The minimum requirement from the software is that it should be able to tag intercompany purchase orders and sales orders when they are created, and link them automatically. This will help the accounting team, as they will no longer have to search amongst thousands of transaction entries to find the matching pairs. The revenue and expenses of intercompany transactions should be removed automatically from consolidated financial statements, specifically during the closing process. Another requirement from the software system is that it should also include intercompany netting functionality, which not only saves time and effort during the settlement process, but also saves money by reducing the number of invoices that need to be generated, plus payments that have to be processed every month.

  1. Centralize: It is mainly the corporate accounting staff’s job to manage intercompany accounting, which means that most things get done as part of the closing procedure. Yet, as the accounting team has other responsibilities, it isn’t ideal to wait until the end of the month, as it would extend the close cycle. On its own, the intercompany elimination can add days to the procedure if it’s not automated, which has an impact on the timings of the reports. The added pressure to close the books at the earliest may also increase the risk of errors.

So, centralizing the intercompany accounting serves as one of the best practices, either under a select person, or, in case there is a larger volume of people, a group of individuals under the supervision of the corporate controller. While dedicating resources to manage an activity that isn’t categorized as strategic could be a bit hard to explain, the efficiencies that companies gain, along with the improved supervision of this process, eventually pays its dividends. Managing the process centrally requires visibility into all intercompany transactions, which is difficult for companies that rely on multiple, differing accounting systems. So, in case one truly wants to control the process, it’s difficult to manage the business with different subsidiaries on a single accounting platform.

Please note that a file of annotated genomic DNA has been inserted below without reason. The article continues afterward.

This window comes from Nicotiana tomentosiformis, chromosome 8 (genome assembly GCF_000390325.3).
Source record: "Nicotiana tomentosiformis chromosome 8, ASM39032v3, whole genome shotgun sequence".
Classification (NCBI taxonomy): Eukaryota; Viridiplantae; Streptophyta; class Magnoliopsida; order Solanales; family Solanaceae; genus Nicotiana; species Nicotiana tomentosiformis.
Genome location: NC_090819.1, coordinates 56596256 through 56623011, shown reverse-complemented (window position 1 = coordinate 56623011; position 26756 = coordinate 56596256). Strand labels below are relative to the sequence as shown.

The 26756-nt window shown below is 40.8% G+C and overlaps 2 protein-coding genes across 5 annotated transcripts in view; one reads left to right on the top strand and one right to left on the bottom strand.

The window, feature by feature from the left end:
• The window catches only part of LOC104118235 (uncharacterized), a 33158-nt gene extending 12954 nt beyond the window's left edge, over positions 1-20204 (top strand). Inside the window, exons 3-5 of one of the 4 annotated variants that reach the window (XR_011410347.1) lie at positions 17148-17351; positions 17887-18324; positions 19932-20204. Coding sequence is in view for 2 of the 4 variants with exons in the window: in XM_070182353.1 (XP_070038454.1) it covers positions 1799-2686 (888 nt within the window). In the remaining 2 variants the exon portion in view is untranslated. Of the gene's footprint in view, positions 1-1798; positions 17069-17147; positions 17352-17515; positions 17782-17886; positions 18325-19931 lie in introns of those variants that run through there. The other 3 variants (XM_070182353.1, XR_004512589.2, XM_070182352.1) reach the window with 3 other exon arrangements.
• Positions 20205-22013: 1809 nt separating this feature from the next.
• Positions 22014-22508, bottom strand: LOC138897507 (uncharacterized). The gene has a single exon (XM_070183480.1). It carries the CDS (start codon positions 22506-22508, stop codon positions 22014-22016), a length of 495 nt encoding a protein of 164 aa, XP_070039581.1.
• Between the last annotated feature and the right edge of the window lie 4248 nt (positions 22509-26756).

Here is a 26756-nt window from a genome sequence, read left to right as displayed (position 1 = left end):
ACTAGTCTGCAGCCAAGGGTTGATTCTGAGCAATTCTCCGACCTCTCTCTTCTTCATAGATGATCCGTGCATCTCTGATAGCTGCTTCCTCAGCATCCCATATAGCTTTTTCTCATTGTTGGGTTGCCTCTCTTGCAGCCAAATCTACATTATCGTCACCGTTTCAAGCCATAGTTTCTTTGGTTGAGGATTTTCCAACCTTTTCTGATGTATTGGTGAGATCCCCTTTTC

Types of Intercompany Transactions 

The three main types of intercompany transactions include: downstream, upstream, and lateral. Let’s understand how each of these intercompany transactions is recorded in the respective unit’s books. Also, their impact, and how to adjust the financials that are consolidated.

  1. Downstream Transaction: This type of transaction flows from the parent company, down to a subsidiary. With this transaction, the parent company records it with the applicable profit or loss. The transaction is made transparent and can be viewed by the parent company and its stakeholders, but not to the subsidiaries. For example, a downstream transaction would be the parent company selling an asset or inventory to a subsidiary.
  2. Upstream Transaction: This type of transaction is the reverse of downstream and flows from the subsidiary to the parent entity. For an upstream transaction, the subsidiary will record the transaction along with related profit or loss. An example would be when a subsidiary might transfer an executive to the parent company for a time period, charging the parent company by the hour for the executive’s services. For such a case, the majority and minority interest stakeholders can share the profit/loss, as they share ownership of the subsidiary.
  3. Lateral Transaction: This transaction occurs between two subsidiaries within the same parent organization. The subsidiary/subsidiaries record their lateral transaction along with profit and loss, which is similar to accounting for an upstream transaction. For example, when one subsidiary provides IT services to another, with a fee.